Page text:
I'm enormously excited to hear that the People's Open Access Education Initiative is taking off. PLoS will do all it can to support this project, which aims to "to build public health capacity in low- to middle-income countries, using open education resources freely available on the Internet."
For example, the initiative has already used PLoS Medicine's child health collection in its course module on child mortality.
In the December 2007 issue of the Bulletin of the World Health Organization, Richard Heller and colleagues, all of whom are involved in peoples-uni.org (the other name for the initiative), explain how the open source movement inspired them to provide online public health e-learning for free.
Such e-learning could, they say, help to train the global public health workforce of the future. India alone, for example, is going to need 10,000 graduates with a masters in public health over the next 10 years, yet the country's universities don't have the capacity to train all of them.
In a recent phone call with Richard Heller, he outlined his long term vision for peoples-uni.org, which is to eventually offer an accredited online masters in public health.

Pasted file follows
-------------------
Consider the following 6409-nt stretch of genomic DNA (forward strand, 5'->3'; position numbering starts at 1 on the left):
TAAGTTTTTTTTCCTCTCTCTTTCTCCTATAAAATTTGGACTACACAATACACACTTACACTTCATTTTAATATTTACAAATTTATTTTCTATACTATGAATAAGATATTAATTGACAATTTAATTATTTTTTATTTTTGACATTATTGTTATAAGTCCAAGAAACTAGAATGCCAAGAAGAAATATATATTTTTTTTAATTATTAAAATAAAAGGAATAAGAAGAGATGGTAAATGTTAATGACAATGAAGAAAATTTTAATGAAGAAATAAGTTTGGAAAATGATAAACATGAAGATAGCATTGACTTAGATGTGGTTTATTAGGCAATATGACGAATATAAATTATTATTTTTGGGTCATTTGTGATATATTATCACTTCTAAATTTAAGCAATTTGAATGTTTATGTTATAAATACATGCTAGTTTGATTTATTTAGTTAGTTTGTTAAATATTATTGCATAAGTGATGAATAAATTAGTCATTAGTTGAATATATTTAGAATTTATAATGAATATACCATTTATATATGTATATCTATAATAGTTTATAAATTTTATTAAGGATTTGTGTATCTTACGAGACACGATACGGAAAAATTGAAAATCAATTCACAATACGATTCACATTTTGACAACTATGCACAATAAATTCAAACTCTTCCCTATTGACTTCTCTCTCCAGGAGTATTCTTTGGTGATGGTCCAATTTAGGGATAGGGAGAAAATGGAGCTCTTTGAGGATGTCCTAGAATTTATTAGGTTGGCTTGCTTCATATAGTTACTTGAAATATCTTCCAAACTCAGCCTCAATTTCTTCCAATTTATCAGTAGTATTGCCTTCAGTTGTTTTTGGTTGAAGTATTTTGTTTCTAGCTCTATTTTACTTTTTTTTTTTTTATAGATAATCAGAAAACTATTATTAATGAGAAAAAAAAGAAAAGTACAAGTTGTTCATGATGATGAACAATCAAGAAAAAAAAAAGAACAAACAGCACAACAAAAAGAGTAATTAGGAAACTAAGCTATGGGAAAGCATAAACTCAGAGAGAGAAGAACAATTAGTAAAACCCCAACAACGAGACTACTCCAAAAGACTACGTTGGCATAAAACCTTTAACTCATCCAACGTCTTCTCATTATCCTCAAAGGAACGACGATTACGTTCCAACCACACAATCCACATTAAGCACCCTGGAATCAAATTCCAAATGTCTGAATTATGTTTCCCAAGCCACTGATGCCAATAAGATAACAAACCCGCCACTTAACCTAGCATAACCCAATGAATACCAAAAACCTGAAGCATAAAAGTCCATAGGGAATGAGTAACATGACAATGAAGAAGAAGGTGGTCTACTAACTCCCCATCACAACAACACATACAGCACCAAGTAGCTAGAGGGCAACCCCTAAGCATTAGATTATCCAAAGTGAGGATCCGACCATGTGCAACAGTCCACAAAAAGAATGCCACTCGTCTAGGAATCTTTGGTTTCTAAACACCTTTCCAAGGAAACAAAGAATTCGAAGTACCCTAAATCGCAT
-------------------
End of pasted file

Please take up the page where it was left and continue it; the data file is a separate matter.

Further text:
"In a partnership across the global and digital divides, the People’s Open Access Education Initiative (http://peoples-uni.org) has been established to embrace three aspects," write Heller and colleagues. "First, identifying open-access materials linked to the competences required to tackle public health problems, with subsequent modifications to the materials by teachers and students to reflect local issues. Second, teaching through online facilitation by volunteers in conjunction with members of local universities. Third, accrediting learned competences."
Recent developments, says Professor Heller, have included the launch of a pilot of a course module on maternal mortality which enrolled 36 people from 8 countries and was oversubscribed. The UK Royal Society of Health has offered considerable support, a UK Management Group and an International Advisory Group have been formed, and a number of people have volunteered to join the initiative.
"In order to keep costs low and to ensure sustainability, volunteerism is a key to the development and success of the initiative," says Professor Heller. If you are interested in volunteering, please contact him through the web site.